"Data Driven" Requires Good Data Management
From a business perspective, big data it is about competing on analytics and making the entire organization more data driven. We explore two key points organizations seeking to become more data-driven should address.
- By David Stodder
- April 15, 2014
From a data professional's perspective, big data is about volume, velocity, variety, and some other Vs such as vim, vigor, and Vivarin (for the number of hours it usually takes to manage it all). From a business perspective, however, it is about competing on analytics and making the entire organization more data driven. Knowing that big data initiatives garner the most support when driven by specific and often immediate business needs, technology suppliers are doing all that they can to hide the complexity behind visual, easy-to-use interfaces and "data scientist in a box" packaged solutions.
The trend in big data technology marketing is to move away from talking about developer issues such as Hadoop, Python, and parallel processing and toward topics more near and dear to business executives, such as how to reduce customer churn, prevent fraud before it can do damage, or shift resources proactively to where analytics show demand is headed. Most startups that I encounter want to develop solutions that address business objectives first; only after you throw some jargon at them will they begin to discuss the innards of how their technologies dip into the big data "lake" being filled by online behavior and input from sensors, smart devices, wearable technologies, and more.
"Business-driven" business intelligence and analytics is a critically important trend; TDWI is devoting our next World Conference to the topic and it is the subject of the next Best Practices Report I will be writing. Most business users, who are subject matter experts in their own areas of concern, have little time or inclination to interrupt their focus on business needs to learn technology details. Some still resist using BI and analytics tools, preferring to do their own analysis on spreadsheets or just go with gut feel and intuition. If they are to become more data-driven, most business users want to stay at a higher level. Thus, to appeal to the business side, the technology mumbo jumbo must be kept to a minimum.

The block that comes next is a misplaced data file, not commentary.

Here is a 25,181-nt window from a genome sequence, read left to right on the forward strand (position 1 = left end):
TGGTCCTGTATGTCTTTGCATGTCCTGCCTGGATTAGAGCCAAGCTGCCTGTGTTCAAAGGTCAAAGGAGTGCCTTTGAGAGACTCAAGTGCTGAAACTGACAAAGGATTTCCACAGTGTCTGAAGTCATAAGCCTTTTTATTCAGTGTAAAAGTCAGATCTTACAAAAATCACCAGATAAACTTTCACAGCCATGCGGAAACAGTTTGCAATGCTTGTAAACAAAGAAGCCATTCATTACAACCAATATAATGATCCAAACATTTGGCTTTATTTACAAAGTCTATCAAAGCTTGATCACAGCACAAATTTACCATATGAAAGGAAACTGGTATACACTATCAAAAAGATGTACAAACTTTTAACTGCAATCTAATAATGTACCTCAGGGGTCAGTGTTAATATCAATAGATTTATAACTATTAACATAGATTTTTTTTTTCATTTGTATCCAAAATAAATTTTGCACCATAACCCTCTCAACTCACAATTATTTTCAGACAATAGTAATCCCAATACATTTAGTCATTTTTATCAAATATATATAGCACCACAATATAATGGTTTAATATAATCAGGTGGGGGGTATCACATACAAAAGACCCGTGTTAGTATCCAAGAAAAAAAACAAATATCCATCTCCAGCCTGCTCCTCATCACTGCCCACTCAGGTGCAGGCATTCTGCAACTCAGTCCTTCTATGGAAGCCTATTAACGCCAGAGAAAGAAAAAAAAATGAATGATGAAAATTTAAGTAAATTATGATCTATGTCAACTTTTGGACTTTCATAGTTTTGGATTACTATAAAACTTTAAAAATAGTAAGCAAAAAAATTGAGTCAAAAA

Flying Data Blind
Organizations could be in danger if they convince themselves that by merely installing packaged solutions or subscribing to online services they will have become "data-driven" and ready to conquer the world with analytics. Even startups that seek to base their competitive advantage on data science can be vulnerable to the illusion that the complexities of underlying data management and governance can be preconfigured away and hidden behind slick visualizations. From what I've seen, few data scientists have an adequate understanding of, or even interest in, these topics.
Here are two key points that organizations seeking to become more data-driven should address:
#1: Know more about your data. Unless organizations know where their data is located and how it is being used, they will fall short of creating the strategic asset that they envision. The chances are too high that as users try to perform analytics across sources, data quality, profiling, and metadata errors will increase the "noise" level so high that the effort will grind to a halt in confusion. Organizations should take steps to discover how data elements are related within and across data stores; it would be best to document what they find so that have a record of valid data and schema relationships in a metadata repository, business glossary, or similar system.
#2: Take data governance seriously. Pressures are rising on organizations to take better care of customer data and adhere to regulations governing the use of information. Governance policy enforcement involves identifying, securing, and managing data in multiple systems at multiple locations. Without reliable and repeatable methods of understanding where data is and how it is being transformed, organizations will struggle to respond to current regulatory obligations and address future ones.
Being Data-Driven Requires Management
With marketing, finance, and other department and line-of-business managers commanding technology budgets for BI and analytics, it's clear that the "business-driven BI and analytics" trend is here to stay. IT managers have to adjust; enterprise BI and data warehousing systems need to accommodate different data demands. As they pursue dreams of competing on analytics, organizations must take good care of what makes it all possible: the data.